• That will allow me-] To allow is to approve. So, in King Lear, Act II. sc. iv:

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if your sweet sway

"Allow obedience

99 STEEVENS.

let her except before excepted. A ludicrous use of the formal law phrase. FARMER.

MAR. That quaffing and drinking will undo you: I heard my lady talk of it yesterday; and of a foolish knight, that you brought in one night here, to be her wooer.

SIR TO. Who? Sir Andrew Ague-cheek?

MAR. Ay, he.

SIR TO. He's as tall a man' as any's in Illyria. MAR. What's that to the purpose?

SIR TO. Why, he has three thousand ducats a year.

MAR. Ay, but he'll have but a year in all these ducats; he's a very fool, and a prodigal.

SIR TO. Fye, that you'll say so! he plays o' the viol-de-gambo, and speaks three or four languages

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as tall a man-] Tall means stout, courageous. So, in Wily Beguiled:

Again:

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Ay, and he is a tall fellow, and a man of his hands too."

"If he do not prove himself as tall a man as he."

STEEVENS.

-viol-de-gambo,] The viol-de-gambo seems, in our author's time, to have been a very fashionable instrument. In The Return from Parnassus, 1606, it is mentioned, with its proper derivation:

"Her viol-de-gambo is her best content,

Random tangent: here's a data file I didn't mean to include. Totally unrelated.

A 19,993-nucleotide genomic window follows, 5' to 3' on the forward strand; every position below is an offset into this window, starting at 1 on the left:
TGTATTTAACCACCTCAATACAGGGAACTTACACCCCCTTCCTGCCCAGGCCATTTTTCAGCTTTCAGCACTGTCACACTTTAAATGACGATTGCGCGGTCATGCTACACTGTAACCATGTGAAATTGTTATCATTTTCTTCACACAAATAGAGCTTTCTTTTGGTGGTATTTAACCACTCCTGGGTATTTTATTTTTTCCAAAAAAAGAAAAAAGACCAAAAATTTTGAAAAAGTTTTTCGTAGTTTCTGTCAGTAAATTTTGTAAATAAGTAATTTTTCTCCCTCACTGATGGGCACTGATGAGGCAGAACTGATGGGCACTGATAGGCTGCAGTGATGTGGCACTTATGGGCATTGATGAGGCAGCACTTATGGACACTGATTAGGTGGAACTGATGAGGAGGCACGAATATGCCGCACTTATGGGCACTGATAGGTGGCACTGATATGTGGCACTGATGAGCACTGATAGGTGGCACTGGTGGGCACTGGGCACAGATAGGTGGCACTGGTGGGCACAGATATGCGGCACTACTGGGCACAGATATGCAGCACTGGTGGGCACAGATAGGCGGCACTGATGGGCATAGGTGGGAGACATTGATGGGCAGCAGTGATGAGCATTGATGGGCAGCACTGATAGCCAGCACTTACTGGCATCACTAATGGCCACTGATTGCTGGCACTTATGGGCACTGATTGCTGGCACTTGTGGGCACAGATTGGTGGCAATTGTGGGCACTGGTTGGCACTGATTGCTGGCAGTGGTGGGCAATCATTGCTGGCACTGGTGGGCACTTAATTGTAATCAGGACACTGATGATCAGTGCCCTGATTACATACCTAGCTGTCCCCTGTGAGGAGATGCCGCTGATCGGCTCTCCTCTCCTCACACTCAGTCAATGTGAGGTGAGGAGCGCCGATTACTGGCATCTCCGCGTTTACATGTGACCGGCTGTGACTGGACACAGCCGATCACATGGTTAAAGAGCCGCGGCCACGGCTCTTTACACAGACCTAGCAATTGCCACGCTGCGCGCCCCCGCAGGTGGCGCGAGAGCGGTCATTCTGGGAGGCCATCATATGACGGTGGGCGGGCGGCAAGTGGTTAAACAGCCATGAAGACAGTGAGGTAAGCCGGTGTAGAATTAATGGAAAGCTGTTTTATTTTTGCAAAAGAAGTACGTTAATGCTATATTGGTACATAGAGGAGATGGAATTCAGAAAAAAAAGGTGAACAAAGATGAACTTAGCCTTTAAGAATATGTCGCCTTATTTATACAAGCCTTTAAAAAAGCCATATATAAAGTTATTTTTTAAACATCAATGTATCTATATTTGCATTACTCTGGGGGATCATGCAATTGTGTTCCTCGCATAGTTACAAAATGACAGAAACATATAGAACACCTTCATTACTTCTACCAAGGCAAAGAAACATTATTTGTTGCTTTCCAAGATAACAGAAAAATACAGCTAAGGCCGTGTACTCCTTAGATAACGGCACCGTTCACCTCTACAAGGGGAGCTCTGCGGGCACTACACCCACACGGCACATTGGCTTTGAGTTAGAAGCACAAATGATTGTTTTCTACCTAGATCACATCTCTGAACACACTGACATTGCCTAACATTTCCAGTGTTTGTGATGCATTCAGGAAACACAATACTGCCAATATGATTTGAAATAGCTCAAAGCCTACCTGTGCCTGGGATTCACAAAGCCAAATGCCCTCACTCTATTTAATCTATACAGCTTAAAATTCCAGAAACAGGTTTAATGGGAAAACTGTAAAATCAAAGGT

"For 'twixt her legs she holds her instrument."

So, in the Induction to the Mal-content, 1604:

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come sit between my legs here.

COLLINS.

"No indeed, cousin; the audience will then take me for a viol-de-gambo, and think that you play upon me."

In the old dramatic writers, frequent mention is made of a case of viols, consisting of a viol-de-gambo, the tenor and the treble.

See Sir John Hawkins's Hist. of Musick, Vol. IV. p. 32, n. 338, wherein is a description of a case more properly termed a chest of viols. STEEVENS.

word for word without book, and hath all the good gifts of nature.

MAR. He hath, indeed,-almost natural: for, besides that he's a fool, he's a great quarreller; and, but that he hath the gift of a coward to allay the gust he hath in quarrelling, 'tis thought among the prudent, he would quickly have the gift of a grave.

SIR TO. By this hand, they are scoundrels, and substractors, that say so of him. Who are they? MAR. They that add moreover, he's drunk nightly in your company.

SIR TO. With drinking healths to my niece; I'll drink to her, as long as there is a passage in my throat, and drink in Illyria: He's a coward, and a coystril,' that will not drink to my niece, till his brains turn o' the toe like a parish-top.2 What,

• He hath indeed,—almost natural:] Mr. Upton proposes to regulate this passage differently:

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He hath indeed, all, most natural.

MALONE.

a coystril,] i. e. a coward cock. It may, however, be a keystril, or a bastard hawk; a kind of stone-hawk. So, in Arden of Feversham, 1592:

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as dear

"As ever coystril bought so little sport." STEEVens.